|Anderson v. Edwards (93-1883), 514 U.S. 143 (1995). |
[ Thomas ]
NOTE: Where it is feasible, a syllabus (headnote) will be released, as is being done in connection with this case, at the time the opinion is issued. The syllabus constitutes no part of the opinion of the Court but has been prepared by the Reporter of Decisions for the convenience of the reader. See United States v. Detroit Lumber Co., 200 U.S. 321, 337.
SUPREME COURT OF THE UNITED STATES
ANDERSON, DIRECTOR, CALIFORNIA
DEPARTMENT OF SOCIAL SERVICES, et al. v. EDWARDS,
guardian ad litem for EDWARDS, et al.
certiorari to the united states court of appeals for the ninth circuit
The federal "family filing unit rule," 42 U.S.C. § 602(a)(38), requires that all cohabiting nuclear family members be grouped into a single "assistance unit" (AU) for purposes of eligibility and benefits determinations under the Aid to Families with Dependent Children (AFDC) program. California's "non sibling filing unit rule" (California Rule) additionally groups into a single AU all needy children who live in the same household, whether or not they are siblings, if there is only one adult caring for them. When application of the California Rule resulted in decreases in the maximum per capita AFDC benefits due respondents, who include Verna Edwards and her cohabiting dependent minor granddaughter and two grandnieces, they brought this action for declaratory and injunctive relief against petitioners, the state officials charged with administering California's AFDC program, claiming that the California Rule violates federal law. The District Court granted summary judgment for respondents, and the Court of Appeals affirmed.
Held: Federal law does not prohibit California from grouping into a single AU all needy children living in the same household under the care of one relative. Pp. 5-13.
(a) The California Rule does not violate 45 CFR § 233.20(a)(2)(viii), an AFDC regulation prohibiting States from reducing the amount of assistance "solely because of the presence in the household of a non legally responsible individual." Respondents are simply wrong when they contend that, e.g., it was solely the arrival in Mrs. Edwards' home of her grandnieces that triggered a decline in the per capita benefits that previously were paid to her granddaughter; rather, it was the grandnieces' presence plus their application for AFDC assistance through Mrs. Edwards. Had the grandnieces, after coming to live with Mrs. Edwards, either not applied for assistance or applied through a different caretaker relative living in the home, the California Rule would not have affected the granddaughter's benefits at all. Pp. 6-7.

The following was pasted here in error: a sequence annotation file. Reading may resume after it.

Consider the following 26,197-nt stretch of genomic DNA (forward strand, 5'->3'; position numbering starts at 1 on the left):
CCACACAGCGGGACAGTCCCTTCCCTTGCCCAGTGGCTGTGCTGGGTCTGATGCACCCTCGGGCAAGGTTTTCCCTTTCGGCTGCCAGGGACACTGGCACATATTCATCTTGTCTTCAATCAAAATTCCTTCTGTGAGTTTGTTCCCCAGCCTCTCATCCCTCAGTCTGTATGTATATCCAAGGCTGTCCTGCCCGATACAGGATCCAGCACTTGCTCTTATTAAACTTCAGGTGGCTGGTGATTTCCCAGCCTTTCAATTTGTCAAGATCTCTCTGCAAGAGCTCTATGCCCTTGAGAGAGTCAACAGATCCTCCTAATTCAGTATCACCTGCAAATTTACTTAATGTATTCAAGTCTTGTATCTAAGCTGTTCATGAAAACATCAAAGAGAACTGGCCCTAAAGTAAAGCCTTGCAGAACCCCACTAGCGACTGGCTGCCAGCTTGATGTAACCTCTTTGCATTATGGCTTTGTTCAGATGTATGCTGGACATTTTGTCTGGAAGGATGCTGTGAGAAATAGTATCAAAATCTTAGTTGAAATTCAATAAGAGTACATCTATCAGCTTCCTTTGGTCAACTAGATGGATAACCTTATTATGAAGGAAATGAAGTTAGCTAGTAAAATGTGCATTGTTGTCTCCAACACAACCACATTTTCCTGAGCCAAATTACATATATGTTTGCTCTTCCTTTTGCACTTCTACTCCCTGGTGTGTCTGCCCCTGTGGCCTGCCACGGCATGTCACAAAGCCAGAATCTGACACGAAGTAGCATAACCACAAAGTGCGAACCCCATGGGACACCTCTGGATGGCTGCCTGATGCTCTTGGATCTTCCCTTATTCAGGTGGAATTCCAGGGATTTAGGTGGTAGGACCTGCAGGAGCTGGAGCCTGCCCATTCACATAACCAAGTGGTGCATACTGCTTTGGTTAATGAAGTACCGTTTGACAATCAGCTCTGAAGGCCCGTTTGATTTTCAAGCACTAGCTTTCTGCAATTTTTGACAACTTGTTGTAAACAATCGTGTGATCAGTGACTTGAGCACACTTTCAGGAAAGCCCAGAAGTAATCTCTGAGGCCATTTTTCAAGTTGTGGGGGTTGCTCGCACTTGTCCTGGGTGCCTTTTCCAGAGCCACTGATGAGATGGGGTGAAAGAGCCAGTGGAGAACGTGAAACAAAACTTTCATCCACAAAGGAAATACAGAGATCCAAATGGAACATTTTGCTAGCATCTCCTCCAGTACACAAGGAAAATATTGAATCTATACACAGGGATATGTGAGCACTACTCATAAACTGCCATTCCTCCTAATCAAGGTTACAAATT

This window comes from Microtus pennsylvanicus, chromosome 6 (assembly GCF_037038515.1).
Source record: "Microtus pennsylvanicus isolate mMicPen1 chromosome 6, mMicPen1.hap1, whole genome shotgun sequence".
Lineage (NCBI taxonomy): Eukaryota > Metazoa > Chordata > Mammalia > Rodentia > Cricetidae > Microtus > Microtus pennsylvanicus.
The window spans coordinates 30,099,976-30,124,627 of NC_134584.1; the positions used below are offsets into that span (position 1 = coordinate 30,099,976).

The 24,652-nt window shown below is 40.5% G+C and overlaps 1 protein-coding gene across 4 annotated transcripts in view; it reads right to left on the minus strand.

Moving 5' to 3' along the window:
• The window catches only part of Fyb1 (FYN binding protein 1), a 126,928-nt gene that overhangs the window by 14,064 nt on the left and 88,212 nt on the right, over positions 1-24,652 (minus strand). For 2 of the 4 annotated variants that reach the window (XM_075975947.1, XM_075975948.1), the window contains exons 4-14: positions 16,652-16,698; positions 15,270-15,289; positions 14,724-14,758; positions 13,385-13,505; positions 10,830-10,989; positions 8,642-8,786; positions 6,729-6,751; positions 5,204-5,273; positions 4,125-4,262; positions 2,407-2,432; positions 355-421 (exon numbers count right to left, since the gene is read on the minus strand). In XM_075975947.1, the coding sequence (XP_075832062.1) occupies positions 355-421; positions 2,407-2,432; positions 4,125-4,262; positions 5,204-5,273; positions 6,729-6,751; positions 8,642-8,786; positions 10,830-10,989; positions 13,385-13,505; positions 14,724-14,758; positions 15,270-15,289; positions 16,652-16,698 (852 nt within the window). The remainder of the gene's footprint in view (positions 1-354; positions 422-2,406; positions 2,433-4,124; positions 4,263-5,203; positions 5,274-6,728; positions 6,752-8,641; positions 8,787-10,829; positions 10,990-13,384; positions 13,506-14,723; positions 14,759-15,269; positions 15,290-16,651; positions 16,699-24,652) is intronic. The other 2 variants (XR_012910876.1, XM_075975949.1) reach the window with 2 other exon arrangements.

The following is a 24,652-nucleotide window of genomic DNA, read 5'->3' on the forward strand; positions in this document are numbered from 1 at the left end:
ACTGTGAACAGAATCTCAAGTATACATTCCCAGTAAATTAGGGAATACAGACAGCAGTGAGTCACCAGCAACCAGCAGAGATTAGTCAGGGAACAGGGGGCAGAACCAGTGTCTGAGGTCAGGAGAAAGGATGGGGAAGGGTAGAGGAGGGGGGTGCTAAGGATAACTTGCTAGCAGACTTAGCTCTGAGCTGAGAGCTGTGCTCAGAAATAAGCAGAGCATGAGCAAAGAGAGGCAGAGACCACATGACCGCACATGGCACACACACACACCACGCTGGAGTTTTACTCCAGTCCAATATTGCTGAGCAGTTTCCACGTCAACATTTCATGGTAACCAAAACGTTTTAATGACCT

(b) Nor does the California Rule violate 45 CFR §§ 233.20(a)(2)(viii), 233.20(a)(3)(ii)(D), and 233.90(a)(1), which prohibit States from assuming that a cohabitant's income is available to a needy child absent a case specific determination that it is actually or legally available. First, the California Rule does not necessarily reduce the benefits of all needy children when one of them receives outside income, for California may rationally assume that the caretaker will observe her duties to all of the AU's members and will take into account the receipt of any such income by one child when expending funds on behalf of the AU. Second, the California Rule simply authorizes the combination of incomes of all AU members in order to determine the amount of the AU's assistance payment. This accords with the very definition of an AU as the group of individuals whose income and resources are considered "as a unit" in determining the amount of benefits, 45 CFR § 206.10(b)(5), and is authorized by the AFDC statute itself, 42 U.S.C. § 602(a)(7)(A), which provides that a state agency "shall, in determining need, take into consideration any . . . income and resources of any child or relative claiming [AFDC assistance]." In light of the great latitude that States have in administering their AFDC programs, see, e.g., Dandridge v. Williams, 397 U.S. 471, 478, that statute is reasonably construed to allow States, in determining a child's need (and therefore the amount of her assistance), to consider the income and resources of all cohabiting children and relatives also claiming assistance. The availability regulations are addressed to an entirely different problem: Attempts by States to count income and resources controlled by persons outside the AU for the purpose of determining the amount of the AU's assistance. See 42 Fed. Reg. 6583-6584, and, e.g., King v. Smith, 392 U.S. 309. The California Rule has no such effect. Pp. 7-11.
(c) Respondents' alternative arguments--(1) that the federal family
filing unit rule occupies the field and thereby pre-empts California from
adopting its Rule, and (2) that the California Rule violates 45
CFR § 233.10(a)(1) and §233.20(a)(1)(i), which require equitable
treatment among AFDC recipients--lack merit. Pp. 11-13.
Thomas, J., delivered the opinion for a unanimous Court.